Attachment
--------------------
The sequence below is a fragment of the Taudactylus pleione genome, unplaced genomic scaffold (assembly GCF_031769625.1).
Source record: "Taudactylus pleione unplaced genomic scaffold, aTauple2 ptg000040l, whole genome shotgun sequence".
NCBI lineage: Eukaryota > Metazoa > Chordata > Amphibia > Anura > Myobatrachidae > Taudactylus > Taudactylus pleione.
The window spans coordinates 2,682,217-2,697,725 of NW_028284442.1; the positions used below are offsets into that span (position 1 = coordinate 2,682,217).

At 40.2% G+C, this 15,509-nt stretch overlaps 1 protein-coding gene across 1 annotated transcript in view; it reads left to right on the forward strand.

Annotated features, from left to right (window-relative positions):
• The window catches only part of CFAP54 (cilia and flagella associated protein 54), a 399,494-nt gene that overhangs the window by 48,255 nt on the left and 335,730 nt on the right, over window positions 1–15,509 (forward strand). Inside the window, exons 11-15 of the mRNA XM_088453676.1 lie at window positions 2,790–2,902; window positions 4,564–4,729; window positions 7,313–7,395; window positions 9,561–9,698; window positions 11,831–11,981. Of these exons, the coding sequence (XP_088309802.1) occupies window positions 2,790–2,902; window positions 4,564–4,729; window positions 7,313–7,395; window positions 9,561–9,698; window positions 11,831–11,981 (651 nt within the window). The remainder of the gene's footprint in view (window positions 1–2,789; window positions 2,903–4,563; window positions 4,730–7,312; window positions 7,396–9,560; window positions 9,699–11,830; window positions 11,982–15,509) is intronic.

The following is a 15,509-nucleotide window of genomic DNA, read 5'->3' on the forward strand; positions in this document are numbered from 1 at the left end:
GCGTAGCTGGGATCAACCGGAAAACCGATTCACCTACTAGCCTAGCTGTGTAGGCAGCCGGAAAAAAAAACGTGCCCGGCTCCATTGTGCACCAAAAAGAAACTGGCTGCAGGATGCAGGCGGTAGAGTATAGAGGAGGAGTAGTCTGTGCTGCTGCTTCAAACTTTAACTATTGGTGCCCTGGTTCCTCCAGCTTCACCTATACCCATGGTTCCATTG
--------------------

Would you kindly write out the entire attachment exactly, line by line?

The sequence below is a fragment of the Taudactylus pleione genome, unplaced genomic scaffold (assembly GCF_031769625.1).
Source record: "Taudactylus pleione unplaced genomic scaffold, aTauple2 ptg000040l, whole genome shotgun sequence".
NCBI lineage: Eukaryota > Metazoa > Chordata > Amphibia > Anura > Myobatrachidae > Taudactylus > Taudactylus pleione.
The window spans coordinates 2,682,217-2,697,725 of NW_028284442.1; the positions used below are offsets into that span (position 1 = coordinate 2,682,217).

At 40.2% G+C, this 15,509-nt stretch overlaps 1 protein-coding gene across 1 annotated transcript in view; it reads left to right on the forward strand.

Annotated features, from left to right (window-relative positions):
• The window catches only part of CFAP54 (cilia and flagella associated protein 54), a 399,494-nt gene that overhangs the window by 48,255 nt on the left and 335,730 nt on the right, over window positions 1–15,509 (forward strand). Inside the window, exons 11-15 of the mRNA XM_088453676.1 lie at window positions 2,790–2,902; window positions 4,564–4,729; window positions 7,313–7,395; window positions 9,561–9,698; window positions 11,831–11,981. Of these exons, the coding sequence (XP_088309802.1) occupies window positions 2,790–2,902; window positions 4,564–4,729; window positions 7,313–7,395; window positions 9,561–9,698; window positions 11,831–11,981 (651 nt within the window). The remainder of the gene's footprint in view (window positions 1–2,789; window positions 2,903–4,563; window positions 4,730–7,312; window positions 7,396–9,560; window positions 9,699–11,830; window positions 11,982–15,509) is intronic.

The following is a 15,509-nucleotide window of genomic DNA, read 5'->3' on the forward strand; positions in this document are numbered from 1 at the left end:
GCGTAGCTGGGATCAACCGGAAAACCGATTCACCTACTAGCCTAGCTGTGTAGGCAGCCGGAAAAAAAAACGTGCCCGGCTCCATTGTGCACCAAAAAGAAACTGGCTGCAGGATGCAGGCGGTAGAGTATAGAGGAGGAGTAGTCTGTGCTGCTGCTTCAAACTTTAACTATTGGTGCCCTGGTTCCTCCAGCTTCACCTATACCCATGGTTCCATTG